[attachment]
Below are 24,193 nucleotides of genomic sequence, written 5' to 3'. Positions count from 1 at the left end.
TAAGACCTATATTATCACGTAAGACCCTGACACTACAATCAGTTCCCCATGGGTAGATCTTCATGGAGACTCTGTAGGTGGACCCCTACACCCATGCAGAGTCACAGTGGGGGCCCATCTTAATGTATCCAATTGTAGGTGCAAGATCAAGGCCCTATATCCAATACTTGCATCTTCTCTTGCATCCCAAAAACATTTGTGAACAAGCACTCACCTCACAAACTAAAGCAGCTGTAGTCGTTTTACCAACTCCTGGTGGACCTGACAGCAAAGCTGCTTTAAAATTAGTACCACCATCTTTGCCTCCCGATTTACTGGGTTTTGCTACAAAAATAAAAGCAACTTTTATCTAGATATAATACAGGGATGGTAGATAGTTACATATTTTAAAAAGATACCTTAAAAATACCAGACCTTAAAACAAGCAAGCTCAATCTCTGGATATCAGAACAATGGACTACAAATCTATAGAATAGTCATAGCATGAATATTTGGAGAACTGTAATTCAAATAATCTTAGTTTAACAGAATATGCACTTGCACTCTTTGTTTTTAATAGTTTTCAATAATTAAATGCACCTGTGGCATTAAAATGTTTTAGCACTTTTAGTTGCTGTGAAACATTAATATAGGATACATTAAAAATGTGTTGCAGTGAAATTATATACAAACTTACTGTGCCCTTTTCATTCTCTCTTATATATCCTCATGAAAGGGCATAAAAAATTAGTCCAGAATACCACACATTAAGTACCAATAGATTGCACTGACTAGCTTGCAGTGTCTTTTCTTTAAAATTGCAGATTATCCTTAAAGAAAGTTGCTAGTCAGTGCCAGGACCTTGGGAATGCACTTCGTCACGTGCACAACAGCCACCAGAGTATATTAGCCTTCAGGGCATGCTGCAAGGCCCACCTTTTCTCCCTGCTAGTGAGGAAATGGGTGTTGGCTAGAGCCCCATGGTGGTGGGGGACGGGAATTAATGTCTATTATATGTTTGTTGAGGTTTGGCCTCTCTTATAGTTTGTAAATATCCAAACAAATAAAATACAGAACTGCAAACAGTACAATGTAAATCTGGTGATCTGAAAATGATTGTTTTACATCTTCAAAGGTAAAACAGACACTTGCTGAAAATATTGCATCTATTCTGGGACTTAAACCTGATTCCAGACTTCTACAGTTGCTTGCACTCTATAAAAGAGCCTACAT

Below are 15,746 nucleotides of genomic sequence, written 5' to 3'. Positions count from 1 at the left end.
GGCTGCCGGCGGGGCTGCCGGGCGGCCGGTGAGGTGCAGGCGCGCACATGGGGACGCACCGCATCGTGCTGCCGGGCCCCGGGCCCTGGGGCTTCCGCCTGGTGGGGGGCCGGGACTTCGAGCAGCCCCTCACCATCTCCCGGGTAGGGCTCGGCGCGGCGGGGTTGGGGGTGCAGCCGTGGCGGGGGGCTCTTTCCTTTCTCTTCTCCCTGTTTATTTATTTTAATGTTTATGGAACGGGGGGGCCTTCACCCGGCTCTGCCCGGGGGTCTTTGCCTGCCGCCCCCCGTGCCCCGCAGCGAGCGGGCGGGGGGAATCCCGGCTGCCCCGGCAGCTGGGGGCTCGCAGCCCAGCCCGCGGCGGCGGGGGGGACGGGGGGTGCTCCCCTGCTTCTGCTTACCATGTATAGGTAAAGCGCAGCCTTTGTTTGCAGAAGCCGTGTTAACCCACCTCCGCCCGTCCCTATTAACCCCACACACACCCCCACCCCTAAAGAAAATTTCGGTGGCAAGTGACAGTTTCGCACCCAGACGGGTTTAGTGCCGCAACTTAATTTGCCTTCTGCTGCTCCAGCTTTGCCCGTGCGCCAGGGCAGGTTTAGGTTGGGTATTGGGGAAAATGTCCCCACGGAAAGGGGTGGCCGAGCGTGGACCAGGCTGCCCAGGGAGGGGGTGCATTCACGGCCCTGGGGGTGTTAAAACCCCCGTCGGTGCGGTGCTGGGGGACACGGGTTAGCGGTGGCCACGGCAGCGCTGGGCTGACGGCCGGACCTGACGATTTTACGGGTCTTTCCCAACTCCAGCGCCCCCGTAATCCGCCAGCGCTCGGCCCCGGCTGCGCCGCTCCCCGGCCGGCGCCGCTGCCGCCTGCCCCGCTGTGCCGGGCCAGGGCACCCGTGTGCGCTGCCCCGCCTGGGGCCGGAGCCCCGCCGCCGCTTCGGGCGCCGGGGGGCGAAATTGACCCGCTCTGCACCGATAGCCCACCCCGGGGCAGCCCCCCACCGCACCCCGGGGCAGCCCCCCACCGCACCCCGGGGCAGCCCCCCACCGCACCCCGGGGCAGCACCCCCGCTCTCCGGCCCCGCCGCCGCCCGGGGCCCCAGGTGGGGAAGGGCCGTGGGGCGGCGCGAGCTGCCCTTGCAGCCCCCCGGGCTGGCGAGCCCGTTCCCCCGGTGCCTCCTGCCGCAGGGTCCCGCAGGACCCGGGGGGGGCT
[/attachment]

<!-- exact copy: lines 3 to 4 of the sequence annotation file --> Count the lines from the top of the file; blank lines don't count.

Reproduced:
Below are 15,746 nucleotides of genomic sequence, written 5' to 3'. Positions count from 1 at the left end.
GGCTGCCGGCGGGGCTGCCGGGCGGCCGGTGAGGTGCAGGCGCGCACATGGGGACGCACCGCATCGTGCTGCCGGGCCCCGGGCCCTGGGGCTTCCGCCTGGTGGGGGGCCGGGACTTCGAGCAGCCCCTCACCATCTCCCGGGTAGGGCTCGGCGCGGCGGGGTTGGGGGTGCAGCCGTGGCGGGGGGCTCTTTCCTTTCTCTTCTCCCTGTTTATTTATTTTAATGTTTATGGAACGGGGGGGCCTTCACCCGGCTCTGCCCGGGGGTCTTTGCCTGCCGCCCCCCGTGCCCCGCAGCGAGCGGGCGGGGGGAATCCCGGCTGCCCCGGCAGCTGGGGGCTCGCAGCCCAGCCCGCGGCGGCGGGGGGGACGGGGGGTGCTCCCCTGCTTCTGCTTACCATGTATAGGTAAAGCGCAGCCTTTGTTTGCAGAAGCCGTGTTAACCCACCTCCGCCCGTCCCTATTAACCCCACACACACCCCCACCCCTAAAGAAAATTTCGGTGGCAAGTGACAGTTTCGCACCCAGACGGGTTTAGTGCCGCAACTTAATTTGCCTTCTGCTGCTCCAGCTTTGCCCGTGCGCCAGGGCAGGTTTAGGTTGGGTATTGGGGAAAATGTCCCCACGGAAAGGGGTGGCCGAGCGTGGACCAGGCTGCCCAGGGAGGGGGTGCATTCACGGCCCTGGGGGTGTTAAAACCCCCGTCGGTGCGGTGCTGGGGGACACGGGTTAGCGGTGGCCACGGCAGCGCTGGGCTGACGGCCGGACCTGACGATTTTACGGGTCTTTCCCAACTCCAGCGCCCCCGTAATCCGCCAGCGCTCGGCCCCGGCTGCGCCGCTCCCCGGCCGGCGCCGCTGCCGCCTGCCCCGCTGTGCCGGGCCAGGGCACCCGTGTGCGCTGCCCCGCCTGGGGCCGGAGCCCCGCCGCCGCTTCGGGCGCCGGGGGGCGAAATTGACCCGCTCTGCACCGATAGCCCACCCCGGGGCAGCCCCCCACCGCACCCCGGGGCAGCCCCCCACCGCACCCCGGGGCAGCCCCCCACCGCACCCCGGGGCAGCACCCCCGCTCTCCGGCCCCGCCGCCGCCCGGGGCCCCAGGTGGGGAAGGGCCGTGGGGCGGCGCGAGCTGCCCTTGCAGCCCCCCGGGCTGGCGAGCCCGTTCCCCCGGTGCCTCCTGCCGCAGGGTCCCGCAGGACCCGGGGGGGGCT